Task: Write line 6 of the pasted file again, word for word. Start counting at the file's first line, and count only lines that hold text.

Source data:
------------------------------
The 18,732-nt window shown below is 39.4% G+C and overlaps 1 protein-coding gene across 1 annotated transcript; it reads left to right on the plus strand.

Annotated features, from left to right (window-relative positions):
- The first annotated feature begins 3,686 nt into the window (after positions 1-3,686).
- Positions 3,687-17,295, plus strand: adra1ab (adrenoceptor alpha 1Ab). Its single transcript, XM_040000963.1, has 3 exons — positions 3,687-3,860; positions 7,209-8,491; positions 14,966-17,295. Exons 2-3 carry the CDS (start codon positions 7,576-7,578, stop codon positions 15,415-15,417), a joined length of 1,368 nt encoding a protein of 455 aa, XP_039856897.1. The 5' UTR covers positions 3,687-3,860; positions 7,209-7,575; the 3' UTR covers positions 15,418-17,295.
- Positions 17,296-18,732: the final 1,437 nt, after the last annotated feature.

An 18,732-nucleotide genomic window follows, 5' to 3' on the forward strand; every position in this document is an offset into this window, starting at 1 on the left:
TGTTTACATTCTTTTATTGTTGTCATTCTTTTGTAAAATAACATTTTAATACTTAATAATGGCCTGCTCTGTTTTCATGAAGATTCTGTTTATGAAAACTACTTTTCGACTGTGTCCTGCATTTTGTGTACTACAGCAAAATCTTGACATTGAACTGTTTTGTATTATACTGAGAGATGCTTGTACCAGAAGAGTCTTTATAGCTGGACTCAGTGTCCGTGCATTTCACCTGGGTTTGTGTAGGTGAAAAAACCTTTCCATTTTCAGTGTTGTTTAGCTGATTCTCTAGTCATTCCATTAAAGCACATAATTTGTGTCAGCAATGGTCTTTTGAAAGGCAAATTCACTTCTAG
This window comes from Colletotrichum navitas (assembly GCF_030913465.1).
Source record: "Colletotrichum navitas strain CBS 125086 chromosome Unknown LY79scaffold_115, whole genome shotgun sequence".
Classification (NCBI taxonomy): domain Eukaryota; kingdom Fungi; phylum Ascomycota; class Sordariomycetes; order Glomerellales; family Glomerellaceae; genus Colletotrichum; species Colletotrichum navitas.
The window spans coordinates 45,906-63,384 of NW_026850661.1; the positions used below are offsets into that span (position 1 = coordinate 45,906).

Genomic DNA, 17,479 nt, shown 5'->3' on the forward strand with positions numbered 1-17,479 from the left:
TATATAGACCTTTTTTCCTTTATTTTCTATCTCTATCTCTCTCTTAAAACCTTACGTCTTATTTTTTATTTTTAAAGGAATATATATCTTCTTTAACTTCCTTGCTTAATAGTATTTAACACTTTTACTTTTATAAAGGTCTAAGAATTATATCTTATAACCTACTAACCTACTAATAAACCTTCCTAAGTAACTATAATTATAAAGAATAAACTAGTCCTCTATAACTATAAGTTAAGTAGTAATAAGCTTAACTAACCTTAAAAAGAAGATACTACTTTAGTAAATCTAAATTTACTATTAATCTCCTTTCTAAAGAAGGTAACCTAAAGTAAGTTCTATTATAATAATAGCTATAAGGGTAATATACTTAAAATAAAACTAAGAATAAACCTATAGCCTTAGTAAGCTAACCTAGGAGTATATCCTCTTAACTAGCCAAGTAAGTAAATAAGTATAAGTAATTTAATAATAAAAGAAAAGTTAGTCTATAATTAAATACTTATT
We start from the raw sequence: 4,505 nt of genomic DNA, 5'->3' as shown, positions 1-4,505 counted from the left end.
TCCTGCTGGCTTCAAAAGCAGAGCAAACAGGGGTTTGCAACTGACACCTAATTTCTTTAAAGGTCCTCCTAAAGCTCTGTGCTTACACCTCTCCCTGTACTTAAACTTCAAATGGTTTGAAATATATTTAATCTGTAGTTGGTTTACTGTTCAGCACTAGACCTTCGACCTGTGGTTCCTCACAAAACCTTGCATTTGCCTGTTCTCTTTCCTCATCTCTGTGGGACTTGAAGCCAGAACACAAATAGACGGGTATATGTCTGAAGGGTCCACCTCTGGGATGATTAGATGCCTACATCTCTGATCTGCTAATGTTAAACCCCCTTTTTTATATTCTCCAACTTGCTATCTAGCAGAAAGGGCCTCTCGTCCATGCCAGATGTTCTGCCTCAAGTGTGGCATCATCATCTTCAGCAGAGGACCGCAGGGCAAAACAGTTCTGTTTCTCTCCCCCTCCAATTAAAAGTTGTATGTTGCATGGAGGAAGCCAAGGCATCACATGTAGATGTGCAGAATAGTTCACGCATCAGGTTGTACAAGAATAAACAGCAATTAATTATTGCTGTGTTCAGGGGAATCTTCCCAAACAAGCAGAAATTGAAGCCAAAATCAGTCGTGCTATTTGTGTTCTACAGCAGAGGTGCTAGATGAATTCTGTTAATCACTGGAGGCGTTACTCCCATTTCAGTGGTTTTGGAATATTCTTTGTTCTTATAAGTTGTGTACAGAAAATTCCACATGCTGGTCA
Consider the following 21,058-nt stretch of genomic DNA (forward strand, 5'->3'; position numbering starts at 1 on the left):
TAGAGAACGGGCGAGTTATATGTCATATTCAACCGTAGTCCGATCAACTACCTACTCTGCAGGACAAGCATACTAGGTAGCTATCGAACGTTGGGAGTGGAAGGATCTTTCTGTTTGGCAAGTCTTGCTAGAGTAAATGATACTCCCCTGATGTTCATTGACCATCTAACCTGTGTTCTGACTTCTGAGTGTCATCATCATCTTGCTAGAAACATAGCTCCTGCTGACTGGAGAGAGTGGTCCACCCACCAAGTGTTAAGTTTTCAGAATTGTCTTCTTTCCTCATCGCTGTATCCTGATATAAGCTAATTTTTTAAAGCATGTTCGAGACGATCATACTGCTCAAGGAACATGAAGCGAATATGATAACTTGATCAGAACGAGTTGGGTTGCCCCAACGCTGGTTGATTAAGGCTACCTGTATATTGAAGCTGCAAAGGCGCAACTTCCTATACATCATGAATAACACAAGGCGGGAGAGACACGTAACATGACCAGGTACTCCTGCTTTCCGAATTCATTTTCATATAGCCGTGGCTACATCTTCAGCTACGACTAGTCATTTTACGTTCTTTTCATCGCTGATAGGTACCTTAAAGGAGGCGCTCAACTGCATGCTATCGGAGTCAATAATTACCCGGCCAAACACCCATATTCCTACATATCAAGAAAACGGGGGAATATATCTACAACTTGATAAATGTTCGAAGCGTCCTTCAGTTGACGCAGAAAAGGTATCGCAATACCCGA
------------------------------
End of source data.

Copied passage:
An 18,732-nucleotide genomic window follows, 5' to 3' on the forward strand; every position in this document is an offset into this window, starting at 1 on the left: